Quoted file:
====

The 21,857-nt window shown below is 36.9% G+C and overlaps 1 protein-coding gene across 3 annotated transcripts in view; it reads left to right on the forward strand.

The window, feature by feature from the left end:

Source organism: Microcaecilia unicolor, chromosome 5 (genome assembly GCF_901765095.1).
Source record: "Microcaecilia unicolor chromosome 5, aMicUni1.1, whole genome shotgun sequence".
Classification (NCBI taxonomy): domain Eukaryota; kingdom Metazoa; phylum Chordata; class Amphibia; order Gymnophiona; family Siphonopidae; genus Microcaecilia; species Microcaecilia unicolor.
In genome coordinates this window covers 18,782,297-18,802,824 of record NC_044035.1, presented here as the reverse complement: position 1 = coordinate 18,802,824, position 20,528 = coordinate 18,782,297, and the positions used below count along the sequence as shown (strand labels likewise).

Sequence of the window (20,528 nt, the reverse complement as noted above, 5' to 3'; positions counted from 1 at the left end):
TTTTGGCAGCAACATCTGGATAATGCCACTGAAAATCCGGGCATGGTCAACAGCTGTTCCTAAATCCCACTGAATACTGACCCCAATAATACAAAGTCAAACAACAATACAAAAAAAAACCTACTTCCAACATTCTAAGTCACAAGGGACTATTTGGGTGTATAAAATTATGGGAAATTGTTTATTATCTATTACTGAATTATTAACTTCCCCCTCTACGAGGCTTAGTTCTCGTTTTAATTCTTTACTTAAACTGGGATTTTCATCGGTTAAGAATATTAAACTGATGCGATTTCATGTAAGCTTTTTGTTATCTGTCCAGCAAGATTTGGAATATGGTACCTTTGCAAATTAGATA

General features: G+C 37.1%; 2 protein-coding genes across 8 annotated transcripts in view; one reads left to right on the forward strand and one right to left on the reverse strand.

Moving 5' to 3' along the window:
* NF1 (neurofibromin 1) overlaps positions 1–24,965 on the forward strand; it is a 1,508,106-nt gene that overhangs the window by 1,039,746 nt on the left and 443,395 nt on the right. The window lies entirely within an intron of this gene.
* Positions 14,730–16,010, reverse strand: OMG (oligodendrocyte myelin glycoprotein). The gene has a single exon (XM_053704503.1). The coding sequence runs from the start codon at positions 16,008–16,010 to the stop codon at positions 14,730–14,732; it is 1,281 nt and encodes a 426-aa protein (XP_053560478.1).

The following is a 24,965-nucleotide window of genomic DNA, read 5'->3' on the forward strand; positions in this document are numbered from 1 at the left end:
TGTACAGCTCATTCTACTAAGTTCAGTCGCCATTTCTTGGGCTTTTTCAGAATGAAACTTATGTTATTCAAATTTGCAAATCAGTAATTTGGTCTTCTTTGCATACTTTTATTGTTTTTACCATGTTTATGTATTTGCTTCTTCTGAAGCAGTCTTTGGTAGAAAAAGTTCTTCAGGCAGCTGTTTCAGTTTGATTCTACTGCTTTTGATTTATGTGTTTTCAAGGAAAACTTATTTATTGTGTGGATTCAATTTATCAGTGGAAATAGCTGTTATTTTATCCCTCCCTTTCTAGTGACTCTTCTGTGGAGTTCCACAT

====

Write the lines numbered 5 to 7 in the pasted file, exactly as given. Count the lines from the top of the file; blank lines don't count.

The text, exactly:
Classification (NCBI taxonomy): domain Eukaryota; kingdom Metazoa; phylum Chordata; class Amphibia; order Gymnophiona; family Siphonopidae; genus Microcaecilia; species Microcaecilia unicolor.
In genome coordinates this window covers 18,782,297-18,802,824 of record NC_044035.1, presented here as the reverse complement: position 1 = coordinate 18,802,824, position 20,528 = coordinate 18,782,297, and the positions used below count along the sequence as shown (strand labels likewise).

Sequence of the window (20,528 nt, the reverse complement as noted above, 5' to 3'; positions counted from 1 at the left end):